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          • #6
            Originally posted by scumdog View Post
            I doubt there is one - all the Ford V8 (except for flat-heads) I have dealt with did not have push-rods.
            Older Chev V8s do however have one and from memory they can be removed through the hole in the block.
            Whoops!
            Sorry, I neglected to note that it was a 430 you were dealing with, my apologies!

            (BTW in my defence Iíve never dealt with one of those motors!)
            A Thunderbirder from the Land of the Long White Cloud.

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            • #7
              Scumdog- No worries mate !

              Partsetal- I also don't know if the brass tip can be removed. I'm just scared to death of breaking the rod. From what I can see, I'll have to remove the entire front of the motor. Maybe my plug was not a bad Idea after all. It seems everything I touch on this bird ...breaks !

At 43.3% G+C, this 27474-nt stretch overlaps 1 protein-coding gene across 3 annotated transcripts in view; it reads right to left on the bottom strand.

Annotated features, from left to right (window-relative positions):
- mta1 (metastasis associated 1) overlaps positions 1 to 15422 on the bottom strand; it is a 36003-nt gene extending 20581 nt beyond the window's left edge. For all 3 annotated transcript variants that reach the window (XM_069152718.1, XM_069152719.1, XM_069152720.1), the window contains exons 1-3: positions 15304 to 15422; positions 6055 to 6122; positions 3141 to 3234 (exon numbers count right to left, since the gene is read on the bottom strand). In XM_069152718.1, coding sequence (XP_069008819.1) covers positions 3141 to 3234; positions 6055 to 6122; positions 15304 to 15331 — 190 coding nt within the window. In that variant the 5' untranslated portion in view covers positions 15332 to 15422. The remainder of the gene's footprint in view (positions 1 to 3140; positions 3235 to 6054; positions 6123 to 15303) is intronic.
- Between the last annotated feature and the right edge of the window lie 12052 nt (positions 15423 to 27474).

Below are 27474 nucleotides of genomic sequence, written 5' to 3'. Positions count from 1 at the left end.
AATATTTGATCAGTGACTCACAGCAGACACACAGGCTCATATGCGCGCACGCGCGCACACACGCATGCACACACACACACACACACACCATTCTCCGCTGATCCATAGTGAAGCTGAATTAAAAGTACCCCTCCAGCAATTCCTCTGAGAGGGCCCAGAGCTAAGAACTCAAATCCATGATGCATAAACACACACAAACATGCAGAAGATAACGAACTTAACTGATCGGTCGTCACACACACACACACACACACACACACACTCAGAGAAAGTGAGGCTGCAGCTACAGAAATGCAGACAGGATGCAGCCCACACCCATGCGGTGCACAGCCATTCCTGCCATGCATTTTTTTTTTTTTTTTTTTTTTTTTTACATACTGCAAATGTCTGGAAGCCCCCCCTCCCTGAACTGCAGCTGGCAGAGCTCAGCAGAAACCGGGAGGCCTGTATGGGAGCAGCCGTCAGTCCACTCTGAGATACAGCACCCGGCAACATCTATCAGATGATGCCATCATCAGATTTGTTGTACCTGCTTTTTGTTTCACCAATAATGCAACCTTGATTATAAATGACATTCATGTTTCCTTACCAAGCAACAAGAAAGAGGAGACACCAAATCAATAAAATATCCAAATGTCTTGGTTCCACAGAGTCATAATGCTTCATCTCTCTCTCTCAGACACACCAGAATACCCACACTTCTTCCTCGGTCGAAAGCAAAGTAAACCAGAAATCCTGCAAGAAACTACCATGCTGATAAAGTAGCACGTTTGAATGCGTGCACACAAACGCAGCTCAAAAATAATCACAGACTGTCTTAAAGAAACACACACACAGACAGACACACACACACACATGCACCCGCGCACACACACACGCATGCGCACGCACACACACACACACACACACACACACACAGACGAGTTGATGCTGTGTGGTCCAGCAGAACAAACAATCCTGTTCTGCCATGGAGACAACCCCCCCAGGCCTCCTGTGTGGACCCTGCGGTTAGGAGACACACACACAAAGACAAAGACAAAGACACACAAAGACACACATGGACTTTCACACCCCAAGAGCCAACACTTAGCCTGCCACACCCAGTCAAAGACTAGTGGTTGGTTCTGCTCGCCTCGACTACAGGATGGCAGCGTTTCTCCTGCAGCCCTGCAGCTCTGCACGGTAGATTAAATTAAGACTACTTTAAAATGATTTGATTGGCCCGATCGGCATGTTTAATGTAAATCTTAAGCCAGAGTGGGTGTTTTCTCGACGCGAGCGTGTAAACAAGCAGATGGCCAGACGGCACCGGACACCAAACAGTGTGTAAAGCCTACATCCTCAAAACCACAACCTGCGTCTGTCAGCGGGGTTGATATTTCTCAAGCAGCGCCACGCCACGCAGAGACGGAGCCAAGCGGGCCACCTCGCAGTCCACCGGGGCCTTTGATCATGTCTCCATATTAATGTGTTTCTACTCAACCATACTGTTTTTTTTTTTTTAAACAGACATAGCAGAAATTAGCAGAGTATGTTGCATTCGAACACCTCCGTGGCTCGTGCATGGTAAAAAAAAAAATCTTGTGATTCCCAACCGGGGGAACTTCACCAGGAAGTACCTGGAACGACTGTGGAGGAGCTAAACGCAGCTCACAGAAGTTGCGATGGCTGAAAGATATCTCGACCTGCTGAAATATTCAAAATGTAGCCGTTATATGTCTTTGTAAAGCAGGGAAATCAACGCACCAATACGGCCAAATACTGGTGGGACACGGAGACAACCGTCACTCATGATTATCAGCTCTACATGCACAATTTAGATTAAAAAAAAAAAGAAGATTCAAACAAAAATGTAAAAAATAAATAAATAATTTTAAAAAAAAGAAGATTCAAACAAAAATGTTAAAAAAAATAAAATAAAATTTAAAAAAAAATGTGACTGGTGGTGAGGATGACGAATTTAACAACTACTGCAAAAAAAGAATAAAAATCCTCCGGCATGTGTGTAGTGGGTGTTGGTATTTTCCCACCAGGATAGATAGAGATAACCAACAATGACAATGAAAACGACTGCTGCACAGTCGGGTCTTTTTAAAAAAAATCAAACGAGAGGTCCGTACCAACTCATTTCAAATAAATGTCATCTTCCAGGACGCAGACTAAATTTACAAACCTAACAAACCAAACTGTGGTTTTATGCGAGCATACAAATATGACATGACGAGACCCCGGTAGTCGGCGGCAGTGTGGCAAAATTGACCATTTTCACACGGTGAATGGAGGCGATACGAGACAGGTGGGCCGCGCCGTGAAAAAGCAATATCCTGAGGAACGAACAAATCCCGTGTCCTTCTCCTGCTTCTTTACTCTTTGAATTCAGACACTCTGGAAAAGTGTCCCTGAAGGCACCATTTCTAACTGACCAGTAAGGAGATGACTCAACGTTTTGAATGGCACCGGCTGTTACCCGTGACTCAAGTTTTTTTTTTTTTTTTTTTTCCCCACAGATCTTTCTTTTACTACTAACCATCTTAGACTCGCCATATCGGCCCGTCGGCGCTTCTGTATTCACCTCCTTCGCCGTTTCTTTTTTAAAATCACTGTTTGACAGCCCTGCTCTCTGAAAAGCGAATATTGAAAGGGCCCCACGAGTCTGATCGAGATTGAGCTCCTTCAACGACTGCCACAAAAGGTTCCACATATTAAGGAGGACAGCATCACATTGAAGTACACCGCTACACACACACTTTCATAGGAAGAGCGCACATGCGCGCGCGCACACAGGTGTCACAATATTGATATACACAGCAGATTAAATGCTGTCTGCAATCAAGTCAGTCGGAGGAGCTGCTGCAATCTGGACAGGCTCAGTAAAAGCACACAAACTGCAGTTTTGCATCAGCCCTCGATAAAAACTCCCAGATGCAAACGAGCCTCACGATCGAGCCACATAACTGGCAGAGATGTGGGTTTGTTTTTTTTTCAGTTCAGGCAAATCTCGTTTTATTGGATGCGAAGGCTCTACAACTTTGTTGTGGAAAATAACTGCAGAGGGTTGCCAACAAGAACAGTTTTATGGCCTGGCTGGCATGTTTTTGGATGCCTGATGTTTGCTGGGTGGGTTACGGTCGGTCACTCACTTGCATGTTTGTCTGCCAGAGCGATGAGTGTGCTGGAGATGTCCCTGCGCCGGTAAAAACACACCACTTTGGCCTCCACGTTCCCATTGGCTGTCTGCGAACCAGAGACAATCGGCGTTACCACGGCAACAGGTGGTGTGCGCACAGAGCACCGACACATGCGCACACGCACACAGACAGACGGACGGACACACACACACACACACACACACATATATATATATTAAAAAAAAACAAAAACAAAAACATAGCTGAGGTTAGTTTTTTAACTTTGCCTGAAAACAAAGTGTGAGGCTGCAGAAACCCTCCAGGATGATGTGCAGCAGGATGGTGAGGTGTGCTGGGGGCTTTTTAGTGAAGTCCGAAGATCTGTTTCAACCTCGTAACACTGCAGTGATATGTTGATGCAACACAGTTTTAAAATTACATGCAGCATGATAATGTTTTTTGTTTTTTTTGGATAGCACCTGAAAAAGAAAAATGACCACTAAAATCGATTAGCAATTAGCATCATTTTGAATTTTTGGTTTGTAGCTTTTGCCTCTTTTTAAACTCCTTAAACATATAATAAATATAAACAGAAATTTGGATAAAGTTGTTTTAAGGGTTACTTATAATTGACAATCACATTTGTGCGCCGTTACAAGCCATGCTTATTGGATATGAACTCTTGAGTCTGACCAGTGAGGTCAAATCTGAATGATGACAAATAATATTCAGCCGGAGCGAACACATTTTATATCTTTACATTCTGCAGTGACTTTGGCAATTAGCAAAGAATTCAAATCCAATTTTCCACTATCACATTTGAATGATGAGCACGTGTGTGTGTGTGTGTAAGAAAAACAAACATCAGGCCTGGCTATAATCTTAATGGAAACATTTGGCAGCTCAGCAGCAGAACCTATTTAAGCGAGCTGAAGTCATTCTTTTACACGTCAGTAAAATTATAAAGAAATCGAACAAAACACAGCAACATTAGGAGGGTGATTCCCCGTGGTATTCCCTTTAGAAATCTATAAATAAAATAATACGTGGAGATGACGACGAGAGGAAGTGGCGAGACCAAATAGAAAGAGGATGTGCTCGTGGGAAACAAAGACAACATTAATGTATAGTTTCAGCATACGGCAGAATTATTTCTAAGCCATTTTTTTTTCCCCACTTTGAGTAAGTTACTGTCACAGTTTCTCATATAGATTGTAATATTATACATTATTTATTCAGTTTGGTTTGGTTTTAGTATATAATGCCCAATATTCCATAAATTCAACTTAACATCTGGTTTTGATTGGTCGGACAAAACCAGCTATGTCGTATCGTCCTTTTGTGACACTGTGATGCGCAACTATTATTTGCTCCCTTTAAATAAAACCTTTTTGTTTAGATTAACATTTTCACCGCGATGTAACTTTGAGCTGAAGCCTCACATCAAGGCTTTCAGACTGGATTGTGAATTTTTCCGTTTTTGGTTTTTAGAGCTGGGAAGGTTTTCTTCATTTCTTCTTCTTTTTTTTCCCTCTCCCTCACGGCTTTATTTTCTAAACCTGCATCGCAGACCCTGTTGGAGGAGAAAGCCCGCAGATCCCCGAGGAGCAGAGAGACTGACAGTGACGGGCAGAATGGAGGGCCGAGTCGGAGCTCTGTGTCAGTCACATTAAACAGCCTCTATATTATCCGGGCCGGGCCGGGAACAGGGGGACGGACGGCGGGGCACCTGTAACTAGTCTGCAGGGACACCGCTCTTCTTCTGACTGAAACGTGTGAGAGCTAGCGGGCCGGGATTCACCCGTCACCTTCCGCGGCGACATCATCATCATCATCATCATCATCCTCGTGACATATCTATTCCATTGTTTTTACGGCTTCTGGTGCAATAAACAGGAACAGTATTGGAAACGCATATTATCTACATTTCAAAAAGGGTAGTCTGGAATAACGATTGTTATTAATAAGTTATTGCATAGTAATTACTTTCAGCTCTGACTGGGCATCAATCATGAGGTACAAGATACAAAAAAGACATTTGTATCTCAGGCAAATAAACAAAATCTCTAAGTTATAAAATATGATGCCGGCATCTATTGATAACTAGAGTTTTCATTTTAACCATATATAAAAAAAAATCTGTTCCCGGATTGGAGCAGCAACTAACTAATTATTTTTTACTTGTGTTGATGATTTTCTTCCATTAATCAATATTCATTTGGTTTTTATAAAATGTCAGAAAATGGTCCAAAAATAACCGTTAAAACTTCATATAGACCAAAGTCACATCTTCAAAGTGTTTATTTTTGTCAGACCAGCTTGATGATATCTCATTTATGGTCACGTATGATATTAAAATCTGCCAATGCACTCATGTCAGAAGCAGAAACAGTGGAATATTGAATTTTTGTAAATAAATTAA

The seller of the push rods also doesn't know how to separate the brass plug or if it can.

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              • #8
                I've seen a few of those push rods and the brass tip does not look removable to me. I also saw the ones listed on Ebay and none of those look like you can remove the tip.

                John
                John Pizzi - Squarebirds Administrator

                Thunderbird Registry #36223
                jopizz@verizon.net 856-779-9695

                http://www.squarebirds.org/picture_gallery/TechnicalResourceLibrary/trl.htm

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                • #9
                  This may be a silly question but...
                  Why not use a piece of 3/8" diameter drill rod that's 4-7/8" long? Drill rod won't wear out and it's tough steel that won't bend. - Dave
                  My latest project:
                  CLICK HERE to see my custom hydraulic roller 390 FE build.

                  "We've got to pause and ask ourselves: How much clean air do we need?"
                  --Lee Iacocca

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                  • #10